hong kong travel diary: day 6.

Breakfast of vegetarian dim sum along Electric Road. Essentially pointed at each item that looked good and indicated how many of each I wanted. Even with my greedy eyes, the price was well under $20 HKD. Even more bitter about my 2 $75 HKD breakfast buffets at the hotel.

Didn’t realize it was vegetarian until someone at IG told me it was their favourite vegetarian pit stop. If I had known that earlier, perhaps I could have managed to have a Meatless Wednesday in Hong Kong…ah well. That would have interfered with my culinary itinerary, anyhow.

Lunch at Pumpernickel Cafe with Winnie, Johnny, Lisa, Calvin, Matt. Ordered the fettucini with duck a la Oscar Meyer weiner (again). Spinach soup was pretty tasteless and reminded me of canned spinach. Garlic bread was amazing. Had milk tea. Calvin tried to teach the “What” game to the group to the confusion and frustration of many at the table.

smoked salmon linguini

Last day with IG. Meeting rooms were freed up in the afternoon so finally got to take a closer look at the harbour-side views from the 33rd floor. Constantly distracted by the sun setting over the water…much nicer than my view of the government building’s gravel rooftop and the condo construction along False Creek. While waiting for the team to be ready for our dinner plans, I whipped out the camera and snapped shots of the pretty sunset and the bustling rush-hour traffic. Also attempted to photograph Terence’s aquarium, but I may have scared off the fish.

sunset over hong kong island

Dinner with Marcus, James, and Johnny was at a restaurant called Red, which is part of a fitness chain, for some reason. Hong Kong architects seem to be more enthralled with glass than Vancouver ones, which says a lot, as our city is building after building of green glass. Glass elevators, floating escalators, and glass-panelled shopping malls. Not good for a person as prone to vertigo as myself. Unfortunately, I was unable to hide my strange condition from Marcus and James’ attention. Johnny’s sniggering probably didn’t help! =P

The restaurant was jam-packed so we didn’t get the chance to sit outside on the patio with great views of downtown Hong Kong. We plopped down at our table and were informed that we only had till 9:30 before we would be kicked out. We had experienced this at Rice Paper too. It seems that many restaurants work in “meal shifts”: you must eat before the end of your meal shift in order to make room for other diners. I found it quite off-putting but it seems to be standard in the fancier (or at least more popular) dining establishments in town.

Scanned the menu in my usual way, looking for those ingredients that I automatically am drawn to: risotto, eggplant, ahi tuna, mushrooms, and anything remotely french. Settled on a tomato and spinach risotto with a crisped orange roughy fillet (though the menu stated it as orange roughy accompanied by said risotto). The fish was excellent if a little on the salty side. The risotto was horrendous. Perhaps I should give up on ordering risotto altogether. (The concept of a tomato risotto stuck with me, though, so when I got home, we created a tomato and basil risotto one Meatless Wednesday that, I must say, was quite fantabulous.)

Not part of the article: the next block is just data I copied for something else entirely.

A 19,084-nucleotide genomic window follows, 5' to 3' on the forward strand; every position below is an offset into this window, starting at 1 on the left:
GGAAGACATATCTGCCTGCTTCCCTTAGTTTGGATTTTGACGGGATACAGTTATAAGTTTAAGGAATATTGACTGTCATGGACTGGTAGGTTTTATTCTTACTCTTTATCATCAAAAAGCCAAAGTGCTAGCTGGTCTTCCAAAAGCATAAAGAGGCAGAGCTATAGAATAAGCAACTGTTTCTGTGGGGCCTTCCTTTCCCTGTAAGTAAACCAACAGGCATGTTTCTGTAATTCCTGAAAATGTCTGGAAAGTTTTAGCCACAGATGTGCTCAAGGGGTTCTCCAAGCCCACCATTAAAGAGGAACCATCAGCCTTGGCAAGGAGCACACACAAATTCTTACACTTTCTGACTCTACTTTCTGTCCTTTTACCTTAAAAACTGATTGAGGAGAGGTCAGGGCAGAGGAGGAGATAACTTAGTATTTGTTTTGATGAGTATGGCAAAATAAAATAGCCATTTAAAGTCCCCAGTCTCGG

orange roughy fillet with tomato and spinach risotto

There’s always room for dessert, so I ordered the “champagne custard”, visualizing a great big dish of succulently wobbly golden flan. Instead, what resembled 2 giant Wheaties were set in front of me, each encasing less than a tablespoon of regular custard. There was no indication that champagne was present in the recipe. Was extremely disappointed with the offering, and coupled with the fact that the server was reminding us every 10 minutes that 9:30 was coming up, I was very glad for our table that tipping is not customary in Hong Kong. If only you can penalize a restaurant for poor service…

Food and service aside, dinner was nevertheless enjoyable. Marcus kept us all entertained and his lovely wife Amy joined us later for dessert. It was so nice of my colleagues to keep me company for nearly every meal. Very much appreciated, and great to get to know the people that are taking care of our project development on a more personal level.

Marcus and Amy said their goodbyes at the restaurant as they headed out for a movie, while the rest of us parted ways at the MTR station. My plan post-dinner was to get in another night of salsa dancing, this time at Jupiter Cafe in North Point. The combination of jet lag, long work hours, and long touristy hours must have gotten to me, however, and I wound up passing out before 11pm on a Friday night in the comfort of my hotel. Oh well. Probably needed the beauty sleep, anyhow!

2 Replies to “hong kong travel diary: day 6.”

  1. Not a big fan of Chinese interpretations of Western food in Hong Kong. Looking for something French-wise, I would recommend Indochine 1929 in Lan Kwai Fong (California Building) if it’s still as good as it was in 2000.

    A really great restaurant was Zahra @ 409 Jaffe Road, Wanchai — Lebanese. Apparently, it is closed now :-(. I haven’t found Lebanese in Vancouver quite as good, although Kayan in the old Tojo’s on Broadway is worth a visit.

Leave a Reply

Your email address will not be published. Required fields are marked *